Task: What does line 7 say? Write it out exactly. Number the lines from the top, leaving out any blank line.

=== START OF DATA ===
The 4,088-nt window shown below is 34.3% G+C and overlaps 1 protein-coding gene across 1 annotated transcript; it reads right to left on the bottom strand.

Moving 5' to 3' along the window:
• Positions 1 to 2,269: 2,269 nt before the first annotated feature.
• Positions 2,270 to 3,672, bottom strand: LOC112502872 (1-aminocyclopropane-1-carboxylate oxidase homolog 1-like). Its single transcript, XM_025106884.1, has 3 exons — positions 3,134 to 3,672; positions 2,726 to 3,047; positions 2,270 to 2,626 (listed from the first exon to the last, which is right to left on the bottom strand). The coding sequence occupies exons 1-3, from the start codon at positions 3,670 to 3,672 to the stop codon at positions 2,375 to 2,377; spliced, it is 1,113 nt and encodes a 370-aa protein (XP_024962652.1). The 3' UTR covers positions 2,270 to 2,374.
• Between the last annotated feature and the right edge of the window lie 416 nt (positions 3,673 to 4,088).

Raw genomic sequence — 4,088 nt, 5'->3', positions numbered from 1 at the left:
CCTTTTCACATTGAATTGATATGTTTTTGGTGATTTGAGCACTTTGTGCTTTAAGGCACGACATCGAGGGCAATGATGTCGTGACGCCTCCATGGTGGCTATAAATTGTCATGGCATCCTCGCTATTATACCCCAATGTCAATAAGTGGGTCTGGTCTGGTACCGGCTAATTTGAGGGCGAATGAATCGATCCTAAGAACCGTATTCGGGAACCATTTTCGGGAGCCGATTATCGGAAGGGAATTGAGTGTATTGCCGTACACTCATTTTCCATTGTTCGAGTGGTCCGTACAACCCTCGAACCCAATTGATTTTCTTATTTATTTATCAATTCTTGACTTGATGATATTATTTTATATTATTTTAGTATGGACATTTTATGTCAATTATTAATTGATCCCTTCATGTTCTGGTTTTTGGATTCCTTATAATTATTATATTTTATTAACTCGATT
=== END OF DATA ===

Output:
CCTTTTCACATTGAATTGATATGTTTTTGGTGATTTGAGCACTTTGTGCTTTAAGGCACGACATCGAGGGCAATGATGTCGTGACGCCTCCATGGTGGCTATAAATTGTCATGGCATCCTCGCTATTATACCCCAATGTCAATAAGTGGGTCTGGTCTGGTACCGGCTAATTTGAGGGCGAATGAATCGATCCTAAGAACCGTATTCGGGAACCATTTTCGGGAGCCGATTATCGGAAGGGAATTGAGTGTATTGCCGTACACTCATTTTCCATTGTTCGAGTGGTCCGTACAACCCTCGAACCCAATTGATTTTCTTATTTATTTATCAATTCTTGACTTGATGATATTATTTTATATTATTTTAGTATGGACATTTTATGTCAATTATTAATTGATCCCTTCATGTTCTGGTTTTTGGATTCCTTATAATTATTATATTTTATTAACTCGATT